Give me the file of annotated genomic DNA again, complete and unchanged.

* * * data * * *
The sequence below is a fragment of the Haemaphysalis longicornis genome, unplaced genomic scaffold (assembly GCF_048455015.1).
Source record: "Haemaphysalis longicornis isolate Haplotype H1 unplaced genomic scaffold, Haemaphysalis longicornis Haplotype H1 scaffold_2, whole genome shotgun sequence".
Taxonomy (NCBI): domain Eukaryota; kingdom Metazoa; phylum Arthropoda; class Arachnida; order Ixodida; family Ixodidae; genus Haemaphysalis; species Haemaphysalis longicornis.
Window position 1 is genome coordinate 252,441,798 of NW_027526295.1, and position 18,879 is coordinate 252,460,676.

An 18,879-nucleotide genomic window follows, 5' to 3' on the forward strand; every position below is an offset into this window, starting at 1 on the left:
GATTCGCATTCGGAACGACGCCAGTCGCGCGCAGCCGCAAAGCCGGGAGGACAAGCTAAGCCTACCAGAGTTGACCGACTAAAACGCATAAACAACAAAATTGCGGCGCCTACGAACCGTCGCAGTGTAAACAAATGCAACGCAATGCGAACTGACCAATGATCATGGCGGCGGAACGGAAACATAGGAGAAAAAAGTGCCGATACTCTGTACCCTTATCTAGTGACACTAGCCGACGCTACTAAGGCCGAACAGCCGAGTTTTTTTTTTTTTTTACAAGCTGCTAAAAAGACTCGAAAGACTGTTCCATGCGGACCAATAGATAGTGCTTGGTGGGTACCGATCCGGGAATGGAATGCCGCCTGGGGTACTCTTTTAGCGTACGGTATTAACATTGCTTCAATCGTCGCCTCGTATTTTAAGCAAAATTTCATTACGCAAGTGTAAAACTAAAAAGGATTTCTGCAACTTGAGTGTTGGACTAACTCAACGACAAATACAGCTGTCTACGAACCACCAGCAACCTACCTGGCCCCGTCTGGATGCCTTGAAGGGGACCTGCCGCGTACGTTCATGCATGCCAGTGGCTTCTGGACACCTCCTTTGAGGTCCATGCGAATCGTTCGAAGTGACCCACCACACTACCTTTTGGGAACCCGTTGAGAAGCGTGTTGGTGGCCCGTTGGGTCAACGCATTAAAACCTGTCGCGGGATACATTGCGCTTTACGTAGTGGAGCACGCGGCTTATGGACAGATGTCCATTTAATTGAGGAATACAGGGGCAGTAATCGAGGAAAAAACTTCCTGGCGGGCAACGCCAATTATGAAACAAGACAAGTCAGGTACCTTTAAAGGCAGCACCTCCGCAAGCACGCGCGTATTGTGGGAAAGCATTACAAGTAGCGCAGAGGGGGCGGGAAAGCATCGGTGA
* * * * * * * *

The sequence below is a fragment of the Haemaphysalis longicornis genome, unplaced genomic scaffold (assembly GCF_048455015.1).
Source record: "Haemaphysalis longicornis isolate Haplotype H1 unplaced genomic scaffold, Haemaphysalis longicornis Haplotype H1 scaffold_2, whole genome shotgun sequence".
Taxonomy (NCBI): domain Eukaryota; kingdom Metazoa; phylum Arthropoda; class Arachnida; order Ixodida; family Ixodidae; genus Haemaphysalis; species Haemaphysalis longicornis.
Window position 1 is genome coordinate 252,441,798 of NW_027526295.1, and position 18,879 is coordinate 252,460,676.

An 18,879-nucleotide genomic window follows, 5' to 3' on the forward strand; every position below is an offset into this window, starting at 1 on the left:
GATTCGCATTCGGAACGACGCCAGTCGCGCGCAGCCGCAAAGCCGGGAGGACAAGCTAAGCCTACCAGAGTTGACCGACTAAAACGCATAAACAACAAAATTGCGGCGCCTACGAACCGTCGCAGTGTAAACAAATGCAACGCAATGCGAACTGACCAATGATCATGGCGGCGGAACGGAAACATAGGAGAAAAAAGTGCCGATACTCTGTACCCTTATCTAGTGACACTAGCCGACGCTACTAAGGCCGAACAGCCGAGTTTTTTTTTTTTTTTACAAGCTGCTAAAAAGACTCGAAAGACTGTTCCATGCGGACCAATAGATAGTGCTTGGTGGGTACCGATCCGGGAATGGAATGCCGCCTGGGGTACTCTTTTAGCGTACGGTATTAACATTGCTTCAATCGTCGCCTCGTATTTTAAGCAAAATTTCATTACGCAAGTGTAAAACTAAAAAGGATTTCTGCAACTTGAGTGTTGGACTAACTCAACGACAAATACAGCTGTCTACGAACCACCAGCAACCTACCTGGCCCCGTCTGGATGCCTTGAAGGGGACCTGCCGCGTACGTTCATGCATGCCAGTGGCTTCTGGACACCTCCTTTGAGGTCCATGCGAATCGTTCGAAGTGACCCACCACACTACCTTTTGGGAACCCGTTGAGAAGCGTGTTGGTGGCCCGTTGGGTCAACGCATTAAAACCTGTCGCGGGATACATTGCGCTTTACGTAGTGGAGCACGCGGCTTATGGACAGATGTCCATTTAATTGAGGAATACAGGGGCAGTAATCGAGGAAAAAACTTCCTGGCGGGCAACGCCAATTATGAAACAAGACAAGTCAGGTACCTTTAAAGGCAGCACCTCCGCAAGCACGCGCGTATTGTGGGAAAGCATTACAAGTAGCGCAGAGGGGGCGGGAAAGCATCGGTGA